Halogen to LED Downlights

Joined
4 Jan 2022
Messages
1
Reaction score
0
Country
United Kingdom
I recently tried to replace all my halogen downlights with LED's. I checked the transformers and found the bit that said they support 20-60W bulbs. (20-60VA). I then ordered 5W LED's (50W Equivalent) and replaced them.

About half the fittings i replaced work. Except 2 circuits, the kitchen and utility. When i turn the lights on they turn on for about 1 second then turn off.

The previous bulbs were Halogen MR16 12V 35W i replaced them with 12V 5W (50W Equivalent) LEDS

Should i just order replacement Halogen bulbs? Can anyone explain why they are behaving like they are to me just for my interest?

My leading theory is the new LED bulbs require AC, and the old bulbs(transformers) are creating DC. Hence the brief spec of power when turned on then nothing.
 
Last edited:
Joined
11 Jan 2013
Messages
5,222
Reaction score
1,097
Location
Durham
Country
United Kingdom
Do you have one power supply per lamp? ,(I'm not going to call them transformers, with that minimum load they are probably switch mode PSUs of some sort).
If yes then your new (5w) lamps aren't loading the supply enough for it to work properly- it tries then gives up cos no stable voltage.
And no, your theory is poo. If you had lighting transformers they'd be emitting AC. Light Emitting Diodes will run on AC but (without rectification) they might flicker and be a bit dim.
EDIT That 20va minimum load is very likely minimum resistive load (which you'd get from a tungsten filament). LED lamps likely have a highish inductive load...
 
Sponsored Links
Joined
27 Jan 2008
Messages
19,516
Reaction score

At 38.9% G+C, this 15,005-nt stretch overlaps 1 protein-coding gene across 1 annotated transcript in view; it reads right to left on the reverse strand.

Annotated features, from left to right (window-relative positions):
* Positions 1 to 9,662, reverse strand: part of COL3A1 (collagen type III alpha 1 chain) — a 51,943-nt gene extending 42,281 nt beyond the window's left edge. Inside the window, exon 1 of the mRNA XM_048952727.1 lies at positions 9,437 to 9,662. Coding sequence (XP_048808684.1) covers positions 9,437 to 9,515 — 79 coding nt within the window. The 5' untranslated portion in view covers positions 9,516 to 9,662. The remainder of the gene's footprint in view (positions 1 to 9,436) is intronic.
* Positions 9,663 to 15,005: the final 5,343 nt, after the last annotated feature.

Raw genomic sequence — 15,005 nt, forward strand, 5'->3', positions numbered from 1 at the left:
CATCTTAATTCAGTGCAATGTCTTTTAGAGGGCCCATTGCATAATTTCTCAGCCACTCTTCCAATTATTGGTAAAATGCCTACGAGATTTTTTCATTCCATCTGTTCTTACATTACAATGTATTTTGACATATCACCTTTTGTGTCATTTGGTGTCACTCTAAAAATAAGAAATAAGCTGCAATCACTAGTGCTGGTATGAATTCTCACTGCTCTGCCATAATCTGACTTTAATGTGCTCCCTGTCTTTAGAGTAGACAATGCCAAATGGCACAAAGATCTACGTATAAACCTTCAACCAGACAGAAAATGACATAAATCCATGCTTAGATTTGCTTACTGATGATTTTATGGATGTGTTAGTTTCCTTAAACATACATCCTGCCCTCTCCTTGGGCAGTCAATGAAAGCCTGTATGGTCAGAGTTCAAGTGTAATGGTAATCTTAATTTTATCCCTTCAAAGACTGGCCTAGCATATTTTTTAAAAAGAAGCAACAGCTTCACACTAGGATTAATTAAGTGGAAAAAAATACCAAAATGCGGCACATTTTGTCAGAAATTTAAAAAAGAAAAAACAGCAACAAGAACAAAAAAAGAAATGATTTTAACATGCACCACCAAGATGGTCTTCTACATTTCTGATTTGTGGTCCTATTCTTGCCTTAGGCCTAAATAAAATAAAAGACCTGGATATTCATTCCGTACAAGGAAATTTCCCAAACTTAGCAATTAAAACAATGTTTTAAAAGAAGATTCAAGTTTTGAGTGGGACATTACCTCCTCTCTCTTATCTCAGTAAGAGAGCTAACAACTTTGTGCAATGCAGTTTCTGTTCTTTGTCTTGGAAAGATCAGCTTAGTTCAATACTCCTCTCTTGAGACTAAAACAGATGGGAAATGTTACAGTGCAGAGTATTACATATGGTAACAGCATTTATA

1,857
Location
Llanfair Caereinion, Nr Welshpool
Country
United Kingdom
As said load needs to be at least 20 watt, 4 x 5 watt just on the edge. But AC v DC can also be a problem, although unlikely, the G5.3 is a package, as well as LED there are other components, there are DC only versions, mainly used with boats and caravans, but most are designed for 50 Hz AC. This can be also a problem, many of the electronic transformers are in the kHz range and have warning about the length of cable, often limited to 0.5 meter. In theory it could become a transmitter, although not seen it happen personally.

So to move to LED we often have two options, one is to swap the electronic transformer for a toroidal transformer, although using a DC (often called a driver) or kHz electronic power supply which can work from zero is possibly an option, but not as certain to work as a toroidal transformer. The other option is to move to low voltage (230 VAC) however this also has problems.

The main problem is the regulations which says
A circuit protective conductor shall be run to and terminated at each point in wiring and at each accessory except a lamp holder having no exposed-conductive-parts and suspended from such a point.
this means we need a earth wire to every lamp even if not used as a GU10 is not suspended, as to if you comply with rules is of course up to you, BS 7671 is not law, but can be used in a court of law.

On the plus side however low voltage lamps can be "Smart" with built in dimming etc.

However neither option is without problems, I was lucky mine already have toroidal transformer supply.

Personally I would want to move to GU10, and before 1966 it was not required to have an earth to lights, however any EICR (electrical installation condition report) could highlight lack of earth wires, and often when there are no earth wires it means wired with rubber cable, so it could have a knock on effect if reported, with people reading the report assuming pre 1966 wiring.
 
Sponsored Links
Top